In the fall of 2014, I had a conversation with my husband that went something like this, “I’m O.K. being last on the list, but I’m not even on the list.” I had not put a brush to paper in years, I even tried to work as a Financial Analyst, only to find myself with 195 text messages a day from my nanny and family, and myself walking out of meetings to hiss into my phone in the hallway at my teenagers. As I tried to work on Kearny Street in San Francisco it became apparent that I could not. I left that job in tears and frustration.
Cleaning, meals, home work, volunteering and carpooling became the assembly line that comprised my life. I had not done one thing to improve myself in years.
One day, I simply decided I was done with that and I took a five day sailing class. My kids were supportive and found rides and I was able to cast off at 8 a.m., and even though I was sea sick the first few days, I was at once addicted to the freedom. I loved the peace and the quiet of having so little expected of me. Yes, from time to time I had to grind or pull in a line. I liked to stear and as a sea captain’s granddaughter I could easily catch the wind at close hull, but mostly it was a meditation.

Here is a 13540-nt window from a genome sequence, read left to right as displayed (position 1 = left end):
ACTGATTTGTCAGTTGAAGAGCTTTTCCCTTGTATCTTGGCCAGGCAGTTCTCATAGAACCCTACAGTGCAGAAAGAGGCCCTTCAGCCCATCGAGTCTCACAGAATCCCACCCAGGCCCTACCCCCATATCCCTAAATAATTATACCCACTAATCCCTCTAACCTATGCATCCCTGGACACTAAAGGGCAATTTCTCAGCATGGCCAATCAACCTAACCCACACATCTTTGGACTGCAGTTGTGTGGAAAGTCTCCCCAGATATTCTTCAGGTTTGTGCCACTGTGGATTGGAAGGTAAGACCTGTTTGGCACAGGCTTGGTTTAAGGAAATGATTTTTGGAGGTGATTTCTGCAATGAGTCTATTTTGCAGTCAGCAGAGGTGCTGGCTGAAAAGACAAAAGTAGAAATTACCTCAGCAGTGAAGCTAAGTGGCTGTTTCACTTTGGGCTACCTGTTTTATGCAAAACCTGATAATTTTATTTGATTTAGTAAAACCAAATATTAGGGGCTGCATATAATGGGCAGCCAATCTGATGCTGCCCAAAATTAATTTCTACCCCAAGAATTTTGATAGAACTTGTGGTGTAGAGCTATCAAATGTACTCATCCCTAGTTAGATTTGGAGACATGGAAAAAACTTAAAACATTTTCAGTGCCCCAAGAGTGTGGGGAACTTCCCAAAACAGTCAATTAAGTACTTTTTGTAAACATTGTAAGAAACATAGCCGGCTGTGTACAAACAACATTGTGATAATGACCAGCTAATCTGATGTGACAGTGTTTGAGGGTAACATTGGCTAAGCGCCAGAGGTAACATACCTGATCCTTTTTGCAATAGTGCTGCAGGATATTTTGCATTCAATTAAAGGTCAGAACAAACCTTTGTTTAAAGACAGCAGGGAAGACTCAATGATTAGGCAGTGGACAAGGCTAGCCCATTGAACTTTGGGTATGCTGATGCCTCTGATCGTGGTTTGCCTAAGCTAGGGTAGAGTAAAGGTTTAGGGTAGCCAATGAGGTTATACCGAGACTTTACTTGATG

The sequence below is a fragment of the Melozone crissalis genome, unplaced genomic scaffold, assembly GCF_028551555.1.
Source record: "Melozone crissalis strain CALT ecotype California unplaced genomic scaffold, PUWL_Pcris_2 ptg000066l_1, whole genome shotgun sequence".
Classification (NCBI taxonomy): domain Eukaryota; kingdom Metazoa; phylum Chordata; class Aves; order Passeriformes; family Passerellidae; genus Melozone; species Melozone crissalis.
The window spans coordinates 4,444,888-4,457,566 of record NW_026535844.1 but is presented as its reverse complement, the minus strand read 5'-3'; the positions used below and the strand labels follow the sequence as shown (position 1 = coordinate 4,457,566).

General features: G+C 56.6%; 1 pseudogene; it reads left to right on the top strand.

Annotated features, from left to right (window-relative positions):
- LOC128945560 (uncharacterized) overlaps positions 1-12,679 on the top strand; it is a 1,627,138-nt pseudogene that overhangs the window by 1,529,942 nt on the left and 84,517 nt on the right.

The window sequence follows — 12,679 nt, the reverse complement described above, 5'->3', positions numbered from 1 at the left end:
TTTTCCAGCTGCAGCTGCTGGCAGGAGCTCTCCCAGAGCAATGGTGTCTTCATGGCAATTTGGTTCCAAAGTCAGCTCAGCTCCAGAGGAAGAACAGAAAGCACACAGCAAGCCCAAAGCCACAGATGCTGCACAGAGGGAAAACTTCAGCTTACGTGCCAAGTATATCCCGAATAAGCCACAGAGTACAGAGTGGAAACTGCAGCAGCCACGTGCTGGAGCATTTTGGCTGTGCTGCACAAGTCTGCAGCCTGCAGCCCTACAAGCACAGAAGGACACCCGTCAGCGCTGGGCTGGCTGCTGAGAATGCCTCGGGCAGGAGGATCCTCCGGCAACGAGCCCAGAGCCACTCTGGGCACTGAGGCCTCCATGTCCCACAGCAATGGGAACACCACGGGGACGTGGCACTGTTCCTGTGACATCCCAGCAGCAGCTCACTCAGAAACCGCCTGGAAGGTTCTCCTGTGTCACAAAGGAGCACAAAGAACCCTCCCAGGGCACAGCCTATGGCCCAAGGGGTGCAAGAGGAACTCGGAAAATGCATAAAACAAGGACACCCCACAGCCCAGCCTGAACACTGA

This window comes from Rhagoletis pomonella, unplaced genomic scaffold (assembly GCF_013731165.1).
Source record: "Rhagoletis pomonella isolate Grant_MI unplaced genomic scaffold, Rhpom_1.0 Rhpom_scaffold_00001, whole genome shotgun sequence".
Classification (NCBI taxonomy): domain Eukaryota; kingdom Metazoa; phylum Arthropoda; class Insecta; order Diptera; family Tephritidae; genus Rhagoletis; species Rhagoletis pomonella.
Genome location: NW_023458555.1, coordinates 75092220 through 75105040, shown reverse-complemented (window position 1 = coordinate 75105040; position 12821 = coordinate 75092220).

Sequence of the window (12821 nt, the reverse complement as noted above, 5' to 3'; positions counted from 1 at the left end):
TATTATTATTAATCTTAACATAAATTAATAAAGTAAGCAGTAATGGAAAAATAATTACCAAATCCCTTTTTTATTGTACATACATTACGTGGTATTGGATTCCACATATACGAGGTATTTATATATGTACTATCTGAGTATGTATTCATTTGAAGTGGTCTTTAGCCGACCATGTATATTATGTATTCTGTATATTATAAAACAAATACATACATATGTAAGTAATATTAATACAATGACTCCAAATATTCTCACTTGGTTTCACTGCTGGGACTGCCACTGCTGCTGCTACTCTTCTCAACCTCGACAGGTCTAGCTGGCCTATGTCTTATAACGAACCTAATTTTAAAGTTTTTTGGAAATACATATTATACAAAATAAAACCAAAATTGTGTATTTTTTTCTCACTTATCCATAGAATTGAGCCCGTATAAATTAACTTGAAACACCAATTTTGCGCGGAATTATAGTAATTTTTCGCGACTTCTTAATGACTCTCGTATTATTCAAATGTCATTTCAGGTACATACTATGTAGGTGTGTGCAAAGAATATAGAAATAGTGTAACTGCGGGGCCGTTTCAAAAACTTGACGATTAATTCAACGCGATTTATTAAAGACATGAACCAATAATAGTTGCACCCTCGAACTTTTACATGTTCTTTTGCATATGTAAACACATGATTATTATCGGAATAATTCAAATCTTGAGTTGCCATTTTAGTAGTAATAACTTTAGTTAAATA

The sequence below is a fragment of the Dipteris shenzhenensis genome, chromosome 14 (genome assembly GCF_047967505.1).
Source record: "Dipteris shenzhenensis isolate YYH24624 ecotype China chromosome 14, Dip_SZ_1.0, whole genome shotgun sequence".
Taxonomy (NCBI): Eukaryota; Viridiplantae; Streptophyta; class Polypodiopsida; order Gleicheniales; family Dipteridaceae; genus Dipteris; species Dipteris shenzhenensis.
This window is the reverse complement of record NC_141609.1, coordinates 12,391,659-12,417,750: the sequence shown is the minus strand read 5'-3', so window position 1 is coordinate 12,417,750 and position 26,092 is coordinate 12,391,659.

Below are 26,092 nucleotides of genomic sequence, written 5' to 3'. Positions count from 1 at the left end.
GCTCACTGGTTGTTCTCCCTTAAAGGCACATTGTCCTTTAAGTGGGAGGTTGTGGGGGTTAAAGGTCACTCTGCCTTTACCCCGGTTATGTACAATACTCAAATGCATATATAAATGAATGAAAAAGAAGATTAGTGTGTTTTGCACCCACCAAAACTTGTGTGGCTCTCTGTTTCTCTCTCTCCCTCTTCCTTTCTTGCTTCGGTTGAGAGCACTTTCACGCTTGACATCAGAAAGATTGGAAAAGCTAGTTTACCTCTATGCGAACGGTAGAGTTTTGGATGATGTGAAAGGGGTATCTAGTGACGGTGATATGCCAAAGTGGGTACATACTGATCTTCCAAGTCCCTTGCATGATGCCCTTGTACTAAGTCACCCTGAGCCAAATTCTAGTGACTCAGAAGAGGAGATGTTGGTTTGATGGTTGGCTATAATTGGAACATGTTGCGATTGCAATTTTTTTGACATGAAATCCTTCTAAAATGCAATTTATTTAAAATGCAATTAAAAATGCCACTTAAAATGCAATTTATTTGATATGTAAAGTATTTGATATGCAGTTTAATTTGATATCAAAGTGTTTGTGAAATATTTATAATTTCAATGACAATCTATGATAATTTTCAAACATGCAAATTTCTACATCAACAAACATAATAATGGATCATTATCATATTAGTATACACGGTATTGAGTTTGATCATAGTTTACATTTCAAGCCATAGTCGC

The ocean will now forever be a part of my life. I found the thing that I loved enough to drive a permanent change in my life. As much as I love my family and I really do adore supporting their hopes and dreams, I matter too. And even if I put the happiness of my children first, part of doing that is being happy myself, and teaching my children how to carve a place in their life for the things that bring them bliss.